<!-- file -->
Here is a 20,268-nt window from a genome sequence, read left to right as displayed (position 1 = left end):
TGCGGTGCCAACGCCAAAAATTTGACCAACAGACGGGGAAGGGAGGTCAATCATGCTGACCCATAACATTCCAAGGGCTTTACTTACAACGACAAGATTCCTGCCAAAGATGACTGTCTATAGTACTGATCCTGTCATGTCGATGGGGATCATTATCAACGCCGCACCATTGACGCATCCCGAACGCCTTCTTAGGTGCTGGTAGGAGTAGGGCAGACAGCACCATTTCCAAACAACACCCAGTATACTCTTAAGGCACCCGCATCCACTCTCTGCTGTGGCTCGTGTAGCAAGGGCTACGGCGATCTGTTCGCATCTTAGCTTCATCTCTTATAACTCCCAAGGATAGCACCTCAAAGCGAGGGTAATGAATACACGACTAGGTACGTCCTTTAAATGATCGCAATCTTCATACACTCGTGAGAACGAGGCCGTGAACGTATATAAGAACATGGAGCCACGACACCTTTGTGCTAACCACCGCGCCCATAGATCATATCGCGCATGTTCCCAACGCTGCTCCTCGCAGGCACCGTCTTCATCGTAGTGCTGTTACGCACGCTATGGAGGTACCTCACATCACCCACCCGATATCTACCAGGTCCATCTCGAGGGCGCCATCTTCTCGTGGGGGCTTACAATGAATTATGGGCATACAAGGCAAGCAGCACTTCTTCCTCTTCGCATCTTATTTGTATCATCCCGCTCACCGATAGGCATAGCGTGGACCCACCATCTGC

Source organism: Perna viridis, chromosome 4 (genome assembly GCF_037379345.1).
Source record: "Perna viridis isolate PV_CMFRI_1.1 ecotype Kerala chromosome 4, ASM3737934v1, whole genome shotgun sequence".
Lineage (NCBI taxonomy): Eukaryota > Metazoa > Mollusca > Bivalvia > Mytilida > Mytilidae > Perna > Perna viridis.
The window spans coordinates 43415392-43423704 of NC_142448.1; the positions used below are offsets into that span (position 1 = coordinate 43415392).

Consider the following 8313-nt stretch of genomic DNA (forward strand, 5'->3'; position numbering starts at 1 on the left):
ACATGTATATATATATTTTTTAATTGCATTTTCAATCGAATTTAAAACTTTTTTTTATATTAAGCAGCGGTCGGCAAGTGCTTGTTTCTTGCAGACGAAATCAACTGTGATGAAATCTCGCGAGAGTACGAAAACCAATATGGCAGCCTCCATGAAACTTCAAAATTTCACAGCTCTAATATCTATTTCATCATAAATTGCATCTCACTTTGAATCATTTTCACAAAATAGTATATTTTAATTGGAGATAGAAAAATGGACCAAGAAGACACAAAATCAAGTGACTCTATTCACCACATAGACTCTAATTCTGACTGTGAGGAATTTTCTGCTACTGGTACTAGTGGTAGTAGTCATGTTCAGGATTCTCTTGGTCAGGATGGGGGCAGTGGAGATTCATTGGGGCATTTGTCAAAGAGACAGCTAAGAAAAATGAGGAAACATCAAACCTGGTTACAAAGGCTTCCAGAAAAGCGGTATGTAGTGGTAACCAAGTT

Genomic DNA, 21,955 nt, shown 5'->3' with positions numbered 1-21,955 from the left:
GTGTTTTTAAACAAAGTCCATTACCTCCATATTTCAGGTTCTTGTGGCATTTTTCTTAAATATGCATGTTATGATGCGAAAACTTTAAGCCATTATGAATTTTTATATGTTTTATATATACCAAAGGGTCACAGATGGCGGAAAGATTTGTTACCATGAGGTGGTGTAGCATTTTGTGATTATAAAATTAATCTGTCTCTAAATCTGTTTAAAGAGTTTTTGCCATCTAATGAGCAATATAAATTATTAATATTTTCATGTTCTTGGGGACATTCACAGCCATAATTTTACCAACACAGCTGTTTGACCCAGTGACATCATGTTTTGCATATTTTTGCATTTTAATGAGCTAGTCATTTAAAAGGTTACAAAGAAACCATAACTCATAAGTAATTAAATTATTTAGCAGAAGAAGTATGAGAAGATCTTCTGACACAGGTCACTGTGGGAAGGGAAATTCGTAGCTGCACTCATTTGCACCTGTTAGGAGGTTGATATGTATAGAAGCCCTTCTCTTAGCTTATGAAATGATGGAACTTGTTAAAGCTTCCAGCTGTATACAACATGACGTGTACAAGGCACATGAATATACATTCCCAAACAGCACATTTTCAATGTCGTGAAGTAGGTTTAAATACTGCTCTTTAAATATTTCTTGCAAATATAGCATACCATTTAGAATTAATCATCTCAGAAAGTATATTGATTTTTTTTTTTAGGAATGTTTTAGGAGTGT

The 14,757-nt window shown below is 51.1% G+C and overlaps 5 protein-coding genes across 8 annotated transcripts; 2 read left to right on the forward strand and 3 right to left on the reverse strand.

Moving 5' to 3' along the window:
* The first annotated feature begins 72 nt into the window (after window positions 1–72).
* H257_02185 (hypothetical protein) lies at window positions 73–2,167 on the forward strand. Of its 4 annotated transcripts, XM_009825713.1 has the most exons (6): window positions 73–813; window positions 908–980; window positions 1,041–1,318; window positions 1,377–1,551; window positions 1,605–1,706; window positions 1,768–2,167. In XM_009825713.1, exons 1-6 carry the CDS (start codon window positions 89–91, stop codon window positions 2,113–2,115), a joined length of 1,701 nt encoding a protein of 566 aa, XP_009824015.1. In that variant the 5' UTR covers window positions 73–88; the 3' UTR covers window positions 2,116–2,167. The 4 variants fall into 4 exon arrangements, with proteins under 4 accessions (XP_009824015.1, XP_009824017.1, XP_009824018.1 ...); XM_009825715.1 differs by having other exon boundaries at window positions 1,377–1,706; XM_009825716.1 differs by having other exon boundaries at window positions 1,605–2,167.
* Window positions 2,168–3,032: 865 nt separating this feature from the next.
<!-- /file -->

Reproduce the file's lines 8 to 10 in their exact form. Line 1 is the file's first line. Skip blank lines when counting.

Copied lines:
ACATGTATATATATATTTTTTAATTGCATTTTCAATCGAATTTAAAACTTTTTTTTATATTAAGCAGCGGTCGGCAAGTGCTTGTTTCTTGCAGACGAAATCAACTGTGATGAAATCTCGCGAGAGTACGAAAACCAATATGGCAGCCTCCATGAAACTTCAAAATTTCACAGCTCTAATATCTATTTCATCATAAATTGCATCTCACTTTGAATCATTTTCACAAAATAGTATATTTTAATTGGAGATAGAAAAATGGACCAAGAAGACACAAAATCAAGTGACTCTATTCACCACATAGACTCTAATTCTGACTGTGAGGAATTTTCTGCTACTGGTACTAGTGGTAGTAGTCATGTTCAGGATTCTCTTGGTCAGGATGGGGGCAGTGGAGATTCATTGGGGCATTTGTCAAAGAGACAGCTAAGAAAAATGAGGAAACATCAAACCTGGTTACAAAGGCTTCCAGAAAAGCGGTATGTAGTGGTAACCAAGTT

Genomic DNA, 21,955 nt, shown 5'->3' with positions numbered 1-21,955 from the left:
GTGTTTTTAAACAAAGTCCATTACCTCCATATTTCAGGTTCTTGTGGCATTTTTCTTAAATATGCATGTTATGATGCGAAAACTTTAAGCCATTATGAATTTTTATATGTTTTATATATACCAAAGGGTCACAGATGGCGGAAAGATTTGTTACCATGAGGTGGTGTAGCATTTTGTGATTATAAAATTAATCTGTCTCTAAATCTGTTTAAAGAGTTTTTGCCATCTAATGAGCAATATAAATTATTAATATTTTCATGTTCTTGGGGACATTCACAGCCATAATTTTACCAACACAGCTGTTTGACCCAGTGACATCATGTTTTGCATATTTTTGCATTTTAATGAGCTAGTCATTTAAAAGGTTACAAAGAAACCATAACTCATAAGTAATTAAATTATTTAGCAGAAGAAGTATGAGAAGATCTTCTGACACAGGTCACTGTGGGAAGGGAAATTCGTAGCTGCACTCATTTGCACCTGTTAGGAGGTTGATATGTATAGAAGCCCTTCTCTTAGCTTATGAAATGATGGAACTTGTTAAAGCTTCCAGCTGTATACAACATGACGTGTACAAGGCACATGAATATACATTCCCAAACAGCACATTTTCAATGTCGTGAAGTAGGTTTAAATACTGCTCTTTAAATATTTCTTGCAAATATAGCATACCATTTAGAATTAATCATCTCAGAAAGTATATTGATTTTTTTTTTTAGGAATGTTTTAGGAGTGT